After a good soaking rain across Acadiana through Thursday morning, the clouds will likely stick around until early Friday afternoon, at which time sunshine will return and fair skies will continue to dominate into the weekend.
Temperatures will bottom out in the mid-upper 50s Friday morning thanks to persistent stratiform cloud cover keeping us from getting too cool.
But look for those clouds to thin by midday Friday with mostly sunny skies and seasonably cool temperatures anticipated for the afternoon.
Highs Friday will top out in the lower 70s with temperatures cooling into the low-mid 60s for Friday night football, Downtown Alive, or whatever you may have planned…just bring a jacket or sweater.
The weekend looks great with mostly sunny skies and seasonably warm afternoons.
After a cool start in the lower 50s, highs will top out in the mid-upper 70s Saturday and low-mid 80s Sunday.
The sunshine will continue into early next week with slightly cooler temperatures behind a much weaker/shorter lasting front (than originally forecast over the last few days) that arrives Sunday night.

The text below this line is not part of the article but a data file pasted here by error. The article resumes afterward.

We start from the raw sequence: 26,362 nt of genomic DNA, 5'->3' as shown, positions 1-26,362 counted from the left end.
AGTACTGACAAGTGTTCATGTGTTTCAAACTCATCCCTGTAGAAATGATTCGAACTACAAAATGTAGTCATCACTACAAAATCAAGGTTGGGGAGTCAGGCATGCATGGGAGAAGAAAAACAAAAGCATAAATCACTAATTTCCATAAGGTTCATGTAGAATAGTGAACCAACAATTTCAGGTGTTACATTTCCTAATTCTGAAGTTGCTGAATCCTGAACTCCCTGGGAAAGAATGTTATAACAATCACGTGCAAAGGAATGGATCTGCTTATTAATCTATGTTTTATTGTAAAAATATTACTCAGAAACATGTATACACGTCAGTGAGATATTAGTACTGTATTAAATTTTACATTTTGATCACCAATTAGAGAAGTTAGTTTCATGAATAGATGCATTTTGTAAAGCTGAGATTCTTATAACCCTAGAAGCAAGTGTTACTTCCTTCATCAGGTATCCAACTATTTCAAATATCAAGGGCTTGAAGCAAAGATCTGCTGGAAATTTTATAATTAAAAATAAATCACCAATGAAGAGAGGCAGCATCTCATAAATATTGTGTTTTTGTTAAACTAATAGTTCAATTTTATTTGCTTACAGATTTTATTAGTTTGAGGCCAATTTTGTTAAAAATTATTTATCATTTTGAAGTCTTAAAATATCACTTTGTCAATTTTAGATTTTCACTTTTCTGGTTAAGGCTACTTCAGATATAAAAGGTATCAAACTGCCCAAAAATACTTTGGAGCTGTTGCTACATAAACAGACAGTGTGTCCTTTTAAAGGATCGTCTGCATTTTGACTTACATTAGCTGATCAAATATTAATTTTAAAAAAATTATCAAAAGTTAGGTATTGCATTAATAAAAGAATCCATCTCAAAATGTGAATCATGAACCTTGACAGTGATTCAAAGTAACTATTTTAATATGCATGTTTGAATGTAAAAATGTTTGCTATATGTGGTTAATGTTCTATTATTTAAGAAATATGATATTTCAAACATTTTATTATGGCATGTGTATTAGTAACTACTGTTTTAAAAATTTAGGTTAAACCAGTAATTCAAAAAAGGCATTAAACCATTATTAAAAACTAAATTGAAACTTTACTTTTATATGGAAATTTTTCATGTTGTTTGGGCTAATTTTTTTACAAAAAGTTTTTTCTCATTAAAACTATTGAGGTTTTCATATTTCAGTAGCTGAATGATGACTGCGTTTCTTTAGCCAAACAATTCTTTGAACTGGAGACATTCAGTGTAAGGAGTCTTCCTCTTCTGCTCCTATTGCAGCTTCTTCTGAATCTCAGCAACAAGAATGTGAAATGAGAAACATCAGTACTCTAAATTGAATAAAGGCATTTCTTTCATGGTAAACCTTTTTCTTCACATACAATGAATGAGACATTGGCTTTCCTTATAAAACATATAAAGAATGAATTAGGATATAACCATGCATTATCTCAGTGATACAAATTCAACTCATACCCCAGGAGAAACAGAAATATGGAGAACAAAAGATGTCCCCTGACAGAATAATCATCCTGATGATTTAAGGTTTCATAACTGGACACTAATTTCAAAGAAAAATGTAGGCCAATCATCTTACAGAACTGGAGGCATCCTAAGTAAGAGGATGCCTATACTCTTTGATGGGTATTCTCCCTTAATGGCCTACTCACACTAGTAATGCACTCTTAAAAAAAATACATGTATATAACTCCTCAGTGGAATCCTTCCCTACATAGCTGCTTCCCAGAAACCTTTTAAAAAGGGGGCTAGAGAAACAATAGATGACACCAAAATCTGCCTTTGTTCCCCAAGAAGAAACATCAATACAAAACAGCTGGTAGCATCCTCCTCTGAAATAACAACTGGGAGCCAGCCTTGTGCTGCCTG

Unfortunately, this means that the next weather-maker will approach sooner than later with both the Euro and GFS models going for high rain chances (and perhaps stormy weather) Wednesday night into early Thursday.
This means that trick or treat times for Halloween may have the chance (right now at 30%) of scattered showers, and possibly a few thunderstorms…but don’t change your plans yet.
Predicting weather systems with hourly accuracy 6 days out is always a challenge…and the forecast is likely subject to change again.
Latest Long Range Forecast Guidance:
Meanwhile in the tropics, according to the National Hurricane Center, a disturbance in middle of the Atlantic is expected to become a tropical or subtropical storm by early this weekend as it drifts northward.
Next name on tap: “Oscar”…and this one should win an award for not impacting any landmasses…part of this disturbance may near Bermuda at some point however, but will likely not be an “impact” system….but just another named storm.